The second set of pictures below demonstrates why two-dimensional block encoding does, however, manage to compress it. The point is that the two-dimensional blocks that one forms always contain cells whose colors are connected by the cellular automaton rule—and this greatly reduces the number of different arrangements of colors that can occur.

In cases (e) and (f), however, there is no simple rule for going from one row to the next, and two-dimensional block encoding—like all the other encoding schemes we have discussed so far—does not yield any substantial compression.

Like block encoding, pointer-based encoding can also be extended to two dimensions. The basic idea is just to scan two-dimensional data looking for repeats not of one-dimensional sequences, but instead of two-dimensional regions. And although such a procedure does not in the

Examples of two-dimensional block-based encoding. Each image is broken into 3×2 blocks, and codewords are then assigned to these blocks using the Huffman scheme. Note the presence of compression even in case (d). This is a consequence of the fact that the cellular automaton rule allows only certain blocks to appear in the pattern, as illustrated in the picture below. (e) is generated by a two-dimensional cellular automaton; (f) is the sequence that appears on the center column of rule 30.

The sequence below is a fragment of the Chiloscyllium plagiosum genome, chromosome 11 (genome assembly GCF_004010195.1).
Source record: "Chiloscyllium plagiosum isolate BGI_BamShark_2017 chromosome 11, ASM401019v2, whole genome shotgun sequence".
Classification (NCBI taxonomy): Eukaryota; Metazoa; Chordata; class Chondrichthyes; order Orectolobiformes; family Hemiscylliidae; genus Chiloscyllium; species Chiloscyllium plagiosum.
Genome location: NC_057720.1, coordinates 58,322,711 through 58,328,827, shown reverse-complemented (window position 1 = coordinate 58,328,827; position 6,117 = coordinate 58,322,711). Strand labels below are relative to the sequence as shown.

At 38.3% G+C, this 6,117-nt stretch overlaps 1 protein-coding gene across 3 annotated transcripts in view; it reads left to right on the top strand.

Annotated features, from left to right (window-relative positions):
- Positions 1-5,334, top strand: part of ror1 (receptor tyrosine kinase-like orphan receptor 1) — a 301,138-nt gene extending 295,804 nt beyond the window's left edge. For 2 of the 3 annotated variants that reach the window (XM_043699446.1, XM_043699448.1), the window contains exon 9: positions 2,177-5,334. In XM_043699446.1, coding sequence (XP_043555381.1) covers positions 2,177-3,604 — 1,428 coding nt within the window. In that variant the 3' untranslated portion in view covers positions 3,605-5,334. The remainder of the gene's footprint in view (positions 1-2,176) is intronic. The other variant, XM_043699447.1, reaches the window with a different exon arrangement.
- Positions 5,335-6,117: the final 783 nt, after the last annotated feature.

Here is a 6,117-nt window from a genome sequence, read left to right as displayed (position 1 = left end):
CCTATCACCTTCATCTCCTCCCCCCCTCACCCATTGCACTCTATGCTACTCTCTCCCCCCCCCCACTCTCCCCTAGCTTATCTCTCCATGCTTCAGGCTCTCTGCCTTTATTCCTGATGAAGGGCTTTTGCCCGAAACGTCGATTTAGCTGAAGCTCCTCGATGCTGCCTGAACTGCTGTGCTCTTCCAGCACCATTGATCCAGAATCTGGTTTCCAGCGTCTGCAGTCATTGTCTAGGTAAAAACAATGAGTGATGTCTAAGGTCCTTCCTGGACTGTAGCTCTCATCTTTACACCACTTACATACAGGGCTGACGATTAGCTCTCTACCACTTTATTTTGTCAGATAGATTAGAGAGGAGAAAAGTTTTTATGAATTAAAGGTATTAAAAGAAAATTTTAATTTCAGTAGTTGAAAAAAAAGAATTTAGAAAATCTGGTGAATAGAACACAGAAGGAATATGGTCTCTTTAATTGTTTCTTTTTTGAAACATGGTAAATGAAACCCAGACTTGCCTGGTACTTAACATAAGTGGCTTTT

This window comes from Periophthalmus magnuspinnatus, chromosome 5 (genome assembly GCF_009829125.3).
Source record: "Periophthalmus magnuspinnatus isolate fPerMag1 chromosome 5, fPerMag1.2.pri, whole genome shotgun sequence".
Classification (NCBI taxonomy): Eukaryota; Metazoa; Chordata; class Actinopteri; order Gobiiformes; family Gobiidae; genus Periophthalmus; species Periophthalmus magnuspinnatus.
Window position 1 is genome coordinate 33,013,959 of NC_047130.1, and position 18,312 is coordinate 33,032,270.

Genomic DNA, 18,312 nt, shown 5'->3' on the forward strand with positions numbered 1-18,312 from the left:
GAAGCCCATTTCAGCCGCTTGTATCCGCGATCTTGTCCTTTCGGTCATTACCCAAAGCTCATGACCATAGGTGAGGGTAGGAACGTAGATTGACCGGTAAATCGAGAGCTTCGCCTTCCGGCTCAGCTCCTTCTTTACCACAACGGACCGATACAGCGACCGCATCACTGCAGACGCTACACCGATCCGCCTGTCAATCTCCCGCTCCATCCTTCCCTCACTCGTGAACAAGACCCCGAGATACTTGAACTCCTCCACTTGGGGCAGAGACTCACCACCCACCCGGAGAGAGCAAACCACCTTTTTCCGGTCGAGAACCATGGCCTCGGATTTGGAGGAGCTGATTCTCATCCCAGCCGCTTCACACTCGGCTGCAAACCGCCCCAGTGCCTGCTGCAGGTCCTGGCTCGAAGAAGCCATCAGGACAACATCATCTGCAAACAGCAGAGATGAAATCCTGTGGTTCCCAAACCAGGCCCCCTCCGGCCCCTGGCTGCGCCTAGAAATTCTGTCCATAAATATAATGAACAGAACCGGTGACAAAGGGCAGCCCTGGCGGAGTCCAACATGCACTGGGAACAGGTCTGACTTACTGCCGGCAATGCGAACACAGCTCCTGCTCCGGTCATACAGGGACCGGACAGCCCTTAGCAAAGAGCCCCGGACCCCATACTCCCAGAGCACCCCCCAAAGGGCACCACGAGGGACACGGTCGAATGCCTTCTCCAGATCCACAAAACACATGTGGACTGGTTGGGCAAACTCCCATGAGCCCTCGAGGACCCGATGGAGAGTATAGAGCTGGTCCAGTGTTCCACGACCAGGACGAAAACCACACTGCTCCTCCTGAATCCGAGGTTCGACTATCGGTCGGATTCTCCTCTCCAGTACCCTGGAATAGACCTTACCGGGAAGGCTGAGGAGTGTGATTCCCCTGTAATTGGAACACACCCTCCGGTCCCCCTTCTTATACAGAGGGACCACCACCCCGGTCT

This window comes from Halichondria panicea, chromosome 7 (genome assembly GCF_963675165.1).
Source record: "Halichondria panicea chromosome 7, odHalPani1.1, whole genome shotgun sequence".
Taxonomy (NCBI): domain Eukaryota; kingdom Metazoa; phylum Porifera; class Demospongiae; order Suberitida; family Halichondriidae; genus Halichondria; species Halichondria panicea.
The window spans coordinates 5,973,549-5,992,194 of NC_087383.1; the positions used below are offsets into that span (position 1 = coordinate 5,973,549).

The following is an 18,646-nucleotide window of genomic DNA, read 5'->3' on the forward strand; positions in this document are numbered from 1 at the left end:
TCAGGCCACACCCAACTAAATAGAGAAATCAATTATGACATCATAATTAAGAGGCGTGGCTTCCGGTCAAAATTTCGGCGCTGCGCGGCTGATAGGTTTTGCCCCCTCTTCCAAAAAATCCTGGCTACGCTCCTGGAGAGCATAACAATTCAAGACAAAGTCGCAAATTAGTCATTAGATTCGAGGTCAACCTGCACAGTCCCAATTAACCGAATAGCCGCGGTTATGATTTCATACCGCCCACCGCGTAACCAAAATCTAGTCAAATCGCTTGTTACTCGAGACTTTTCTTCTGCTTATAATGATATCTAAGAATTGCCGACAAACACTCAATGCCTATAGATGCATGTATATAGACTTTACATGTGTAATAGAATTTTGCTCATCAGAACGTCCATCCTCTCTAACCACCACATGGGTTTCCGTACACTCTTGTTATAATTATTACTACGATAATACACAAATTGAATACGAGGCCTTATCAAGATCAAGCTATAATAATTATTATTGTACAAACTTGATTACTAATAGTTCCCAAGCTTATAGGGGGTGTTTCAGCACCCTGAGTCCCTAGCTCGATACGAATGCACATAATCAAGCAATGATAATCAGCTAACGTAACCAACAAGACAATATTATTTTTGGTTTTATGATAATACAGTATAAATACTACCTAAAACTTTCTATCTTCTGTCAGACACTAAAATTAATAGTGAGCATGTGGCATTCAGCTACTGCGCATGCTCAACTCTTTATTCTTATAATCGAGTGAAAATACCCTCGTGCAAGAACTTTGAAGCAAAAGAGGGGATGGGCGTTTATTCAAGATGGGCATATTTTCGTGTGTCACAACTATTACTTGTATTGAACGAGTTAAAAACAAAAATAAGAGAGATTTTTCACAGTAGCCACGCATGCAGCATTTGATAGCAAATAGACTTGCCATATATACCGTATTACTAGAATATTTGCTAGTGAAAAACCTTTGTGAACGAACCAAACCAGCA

Cellular automaton rule 30, and the 3×2 blocks which appear in large patterns generated by it. There are a total of 26=64 possible 3×2 blocks of black and white cells; the fact that only 24 of them appear in patterns generated by rule 30 is what makes it possible for two-dimensional block-based encoding to compress such patterns.

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From Stephen Wolfram: A New Kind of Science [citation]